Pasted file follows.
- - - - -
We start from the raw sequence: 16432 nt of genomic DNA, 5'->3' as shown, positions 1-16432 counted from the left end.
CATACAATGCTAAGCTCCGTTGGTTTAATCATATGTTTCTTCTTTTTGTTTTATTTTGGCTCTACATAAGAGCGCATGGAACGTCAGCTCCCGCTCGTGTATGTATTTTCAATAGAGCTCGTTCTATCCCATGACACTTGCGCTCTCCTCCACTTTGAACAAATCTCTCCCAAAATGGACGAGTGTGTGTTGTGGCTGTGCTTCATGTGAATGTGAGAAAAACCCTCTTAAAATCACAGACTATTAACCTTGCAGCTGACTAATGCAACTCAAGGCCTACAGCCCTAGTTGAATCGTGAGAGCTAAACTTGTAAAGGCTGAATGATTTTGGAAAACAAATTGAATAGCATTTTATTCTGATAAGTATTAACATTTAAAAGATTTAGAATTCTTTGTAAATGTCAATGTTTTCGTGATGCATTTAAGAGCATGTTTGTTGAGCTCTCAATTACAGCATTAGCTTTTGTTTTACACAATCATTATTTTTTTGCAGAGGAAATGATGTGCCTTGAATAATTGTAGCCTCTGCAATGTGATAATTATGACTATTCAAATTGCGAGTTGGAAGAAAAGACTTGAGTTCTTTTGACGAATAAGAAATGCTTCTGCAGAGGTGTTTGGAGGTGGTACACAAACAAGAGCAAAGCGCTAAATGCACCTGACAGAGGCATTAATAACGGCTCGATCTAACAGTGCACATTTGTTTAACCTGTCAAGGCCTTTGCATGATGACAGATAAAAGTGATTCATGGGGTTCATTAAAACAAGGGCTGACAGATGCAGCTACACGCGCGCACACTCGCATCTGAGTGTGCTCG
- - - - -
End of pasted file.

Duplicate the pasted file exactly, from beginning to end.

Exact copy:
We start from the raw sequence: 16432 nt of genomic DNA, 5'->3' as shown, positions 1-16432 counted from the left end.
CATACAATGCTAAGCTCCGTTGGTTTAATCATATGTTTCTTCTTTTTGTTTTATTTTGGCTCTACATAAGAGCGCATGGAACGTCAGCTCCCGCTCGTGTATGTATTTTCAATAGAGCTCGTTCTATCCCATGACACTTGCGCTCTCCTCCACTTTGAACAAATCTCTCCCAAAATGGACGAGTGTGTGTTGTGGCTGTGCTTCATGTGAATGTGAGAAAAACCCTCTTAAAATCACAGACTATTAACCTTGCAGCTGACTAATGCAACTCAAGGCCTACAGCCCTAGTTGAATCGTGAGAGCTAAACTTGTAAAGGCTGAATGATTTTGGAAAACAAATTGAATAGCATTTTATTCTGATAAGTATTAACATTTAAAAGATTTAGAATTCTTTGTAAATGTCAATGTTTTCGTGATGCATTTAAGAGCATGTTTGTTGAGCTCTCAATTACAGCATTAGCTTTTGTTTTACACAATCATTATTTTTTTGCAGAGGAAATGATGTGCCTTGAATAATTGTAGCCTCTGCAATGTGATAATTATGACTATTCAAATTGCGAGTTGGAAGAAAAGACTTGAGTTCTTTTGACGAATAAGAAATGCTTCTGCAGAGGTGTTTGGAGGTGGTACACAAACAAGAGCAAAGCGCTAAATGCACCTGACAGAGGCATTAATAACGGCTCGATCTAACAGTGCACATTTGTTTAACCTGTCAAGGCCTTTGCATGATGACAGATAAAAGTGATTCATGGGGTTCATTAAAACAAGGGCTGACAGATGCAGCTACACGCGCGCACACTCGCATCTGAGTGTGCTCG